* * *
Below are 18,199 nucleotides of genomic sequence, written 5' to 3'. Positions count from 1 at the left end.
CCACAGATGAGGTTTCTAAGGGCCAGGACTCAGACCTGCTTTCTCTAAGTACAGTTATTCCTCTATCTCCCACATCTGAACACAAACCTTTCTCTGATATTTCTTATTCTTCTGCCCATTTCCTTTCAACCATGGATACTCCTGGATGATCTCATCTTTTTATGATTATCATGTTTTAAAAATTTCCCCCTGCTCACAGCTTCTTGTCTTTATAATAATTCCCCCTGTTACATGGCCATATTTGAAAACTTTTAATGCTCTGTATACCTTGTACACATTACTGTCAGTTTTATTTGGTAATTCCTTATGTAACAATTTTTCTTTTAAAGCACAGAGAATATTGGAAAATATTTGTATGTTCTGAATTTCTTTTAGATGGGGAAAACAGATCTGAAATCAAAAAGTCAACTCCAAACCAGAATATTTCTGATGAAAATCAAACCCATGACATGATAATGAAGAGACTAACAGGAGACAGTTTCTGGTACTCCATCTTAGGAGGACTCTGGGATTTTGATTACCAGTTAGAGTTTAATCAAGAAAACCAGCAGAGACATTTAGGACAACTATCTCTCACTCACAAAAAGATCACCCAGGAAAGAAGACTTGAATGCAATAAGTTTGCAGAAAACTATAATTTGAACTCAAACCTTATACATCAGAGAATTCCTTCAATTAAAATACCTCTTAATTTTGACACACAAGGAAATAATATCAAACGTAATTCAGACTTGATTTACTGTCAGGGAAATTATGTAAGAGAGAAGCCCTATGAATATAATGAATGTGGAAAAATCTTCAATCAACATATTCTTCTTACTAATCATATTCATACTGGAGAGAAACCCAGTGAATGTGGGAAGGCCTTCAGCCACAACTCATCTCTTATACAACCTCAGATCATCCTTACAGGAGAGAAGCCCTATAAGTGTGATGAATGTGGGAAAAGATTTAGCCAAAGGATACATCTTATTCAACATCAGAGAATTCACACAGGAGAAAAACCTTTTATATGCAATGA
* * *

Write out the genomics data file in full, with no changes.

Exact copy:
Below are 18,199 nucleotides of genomic sequence, written 5' to 3'. Positions count from 1 at the left end.
CCACAGATGAGGTTTCTAAGGGCCAGGACTCAGACCTGCTTTCTCTAAGTACAGTTATTCCTCTATCTCCCACATCTGAACACAAACCTTTCTCTGATATTTCTTATTCTTCTGCCCATTTCCTTTCAACCATGGATACTCCTGGATGATCTCATCTTTTTATGATTATCATGTTTTAAAAATTTCCCCCTGCTCACAGCTTCTTGTCTTTATAATAATTCCCCCTGTTACATGGCCATATTTGAAAACTTTTAATGCTCTGTATACCTTGTACACATTACTGTCAGTTTTATTTGGTAATTCCTTATGTAACAATTTTTCTTTTAAAGCACAGAGAATATTGGAAAATATTTGTATGTTCTGAATTTCTTTTAGATGGGGAAAACAGATCTGAAATCAAAAAGTCAACTCCAAACCAGAATATTTCTGATGAAAATCAAACCCATGACATGATAATGAAGAGACTAACAGGAGACAGTTTCTGGTACTCCATCTTAGGAGGACTCTGGGATTTTGATTACCAGTTAGAGTTTAATCAAGAAAACCAGCAGAGACATTTAGGACAACTATCTCTCACTCACAAAAAGATCACCCAGGAAAGAAGACTTGAATGCAATAAGTTTGCAGAAAACTATAATTTGAACTCAAACCTTATACATCAGAGAATTCCTTCAATTAAAATACCTCTTAATTTTGACACACAAGGAAATAATATCAAACGTAATTCAGACTTGATTTACTGTCAGGGAAATTATGTAAGAGAGAAGCCCTATGAATATAATGAATGTGGAAAAATCTTCAATCAACATATTCTTCTTACTAATCATATTCATACTGGAGAGAAACCCAGTGAATGTGGGAAGGCCTTCAGCCACAACTCATCTCTTATACAACCTCAGATCATCCTTACAGGAGAGAAGCCCTATAAGTGTGATGAATGTGGGAAAAGATTTAGCCAAAGGATACATCTTATTCAACATCAGAGAATTCACACAGGAGAAAAACCTTTTATATGCAATGA